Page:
Several Michigan chocolatiers have offered their support for a project aimed at creating sustainable projects in Amazonian communities, with one project focused on growing cacao that will be exported directly to craft chocolate makers.
The project, called VASI (Amazonian Vision for an Integrated Sustainability) was launched by Nancy Dammann, a Charlevoix resident and a conservation biologist who has done extensive research in Peru. Her project aims to help residents of rural Peruvian communities create legal and sustainable business communities, provide access to higher education, and develop collaborative scientific research to inform local and regional policy.
Dammann says the Amazon is home to cacao, the fruit that produces chocolate. She says based on a lack of genetic diversity, increased presence of pests and fungal issues, and increased demand, there may not be enough production to meet the demand for cacao.
“We know that (the land in Peru) grows wild and heirloom varieties of cacao that aren’t in the market and are completely unique, and we know it’s good because people use it in their own homes,” Dammann says.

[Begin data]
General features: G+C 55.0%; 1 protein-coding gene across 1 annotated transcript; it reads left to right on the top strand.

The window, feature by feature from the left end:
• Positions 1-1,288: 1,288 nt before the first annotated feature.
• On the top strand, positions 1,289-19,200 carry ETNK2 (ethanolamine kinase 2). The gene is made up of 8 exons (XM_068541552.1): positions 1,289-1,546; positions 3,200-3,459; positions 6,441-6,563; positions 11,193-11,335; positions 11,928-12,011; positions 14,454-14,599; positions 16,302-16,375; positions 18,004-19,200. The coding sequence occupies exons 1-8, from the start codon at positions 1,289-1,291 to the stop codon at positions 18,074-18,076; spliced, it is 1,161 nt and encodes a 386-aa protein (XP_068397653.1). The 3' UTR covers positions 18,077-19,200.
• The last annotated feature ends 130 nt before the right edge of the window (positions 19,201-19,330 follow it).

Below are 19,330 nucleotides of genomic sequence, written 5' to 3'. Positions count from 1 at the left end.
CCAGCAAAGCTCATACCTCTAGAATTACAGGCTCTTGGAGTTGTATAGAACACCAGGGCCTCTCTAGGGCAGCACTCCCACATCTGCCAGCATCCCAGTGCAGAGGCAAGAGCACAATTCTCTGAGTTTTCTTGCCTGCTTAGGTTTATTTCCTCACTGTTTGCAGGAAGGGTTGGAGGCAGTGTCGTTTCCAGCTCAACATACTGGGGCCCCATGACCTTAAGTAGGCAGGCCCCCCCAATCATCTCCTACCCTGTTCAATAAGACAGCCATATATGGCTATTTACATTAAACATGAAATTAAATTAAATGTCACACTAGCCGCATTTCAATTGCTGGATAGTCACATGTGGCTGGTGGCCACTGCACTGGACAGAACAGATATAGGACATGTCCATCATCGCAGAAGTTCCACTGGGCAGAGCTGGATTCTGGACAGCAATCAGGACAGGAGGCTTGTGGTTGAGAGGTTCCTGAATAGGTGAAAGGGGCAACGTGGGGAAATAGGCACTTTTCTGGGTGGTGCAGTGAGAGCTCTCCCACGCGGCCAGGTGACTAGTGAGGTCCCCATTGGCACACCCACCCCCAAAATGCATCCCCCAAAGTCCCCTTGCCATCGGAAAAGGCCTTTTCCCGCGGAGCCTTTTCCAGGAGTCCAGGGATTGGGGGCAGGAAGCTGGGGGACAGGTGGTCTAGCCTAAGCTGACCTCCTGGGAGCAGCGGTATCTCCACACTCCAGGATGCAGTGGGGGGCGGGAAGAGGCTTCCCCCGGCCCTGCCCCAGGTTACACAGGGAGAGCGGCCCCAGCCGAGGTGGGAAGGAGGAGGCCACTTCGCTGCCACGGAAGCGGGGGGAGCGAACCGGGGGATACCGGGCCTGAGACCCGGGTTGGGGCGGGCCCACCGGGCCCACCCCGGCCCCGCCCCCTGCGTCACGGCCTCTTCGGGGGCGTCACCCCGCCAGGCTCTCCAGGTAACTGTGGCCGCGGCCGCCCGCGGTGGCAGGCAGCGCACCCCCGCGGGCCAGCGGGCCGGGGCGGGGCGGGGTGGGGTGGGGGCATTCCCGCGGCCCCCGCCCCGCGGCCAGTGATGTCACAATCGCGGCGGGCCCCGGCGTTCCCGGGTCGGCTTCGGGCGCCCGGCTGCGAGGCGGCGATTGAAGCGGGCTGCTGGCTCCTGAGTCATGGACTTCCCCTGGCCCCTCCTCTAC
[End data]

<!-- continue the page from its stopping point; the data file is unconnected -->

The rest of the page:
Good Stuff Cacao in Metamora, a village located in Lapeer County, offered support to VASI’s project because of their interest in the ethical production of chocolate. Just Good Chocolate in Lake Leelanau and Grocer’s Daughter Chocolate, located in Empire near Glen Arbor, have also offered advice and support.
“They’ve been great in really teaching us a lot about fair trade, what’s going on in the chocolate world, and connecting us with to people,” Dammann says.
She says the chocolatiers plan to use the cacao beans in the production of their chocolate when the cacao trees are fully-grown, within the next five years.
“The world demand for quality cacao continues to outpace supply and if the project succeeds in building a successful exporting business, both producers and chocolate-makers stand to benefit,” says Jody Hayden, owner of Grocer’s Daughter Chocolate. “More and more, consumers want to know that their chocolate purchases are supporting small farmers and VASI intends to make this integral to their work.”
Dammann launched a crowdfunding campaign in January, with the goal to raise $100,000.
“Our goal is that within five to seven years VASI will become self-supporting, generating income that helps increase the farmer’s quality of life and community health, and able to spread in a sustainable way,” she says.
To support the VASI project, click here.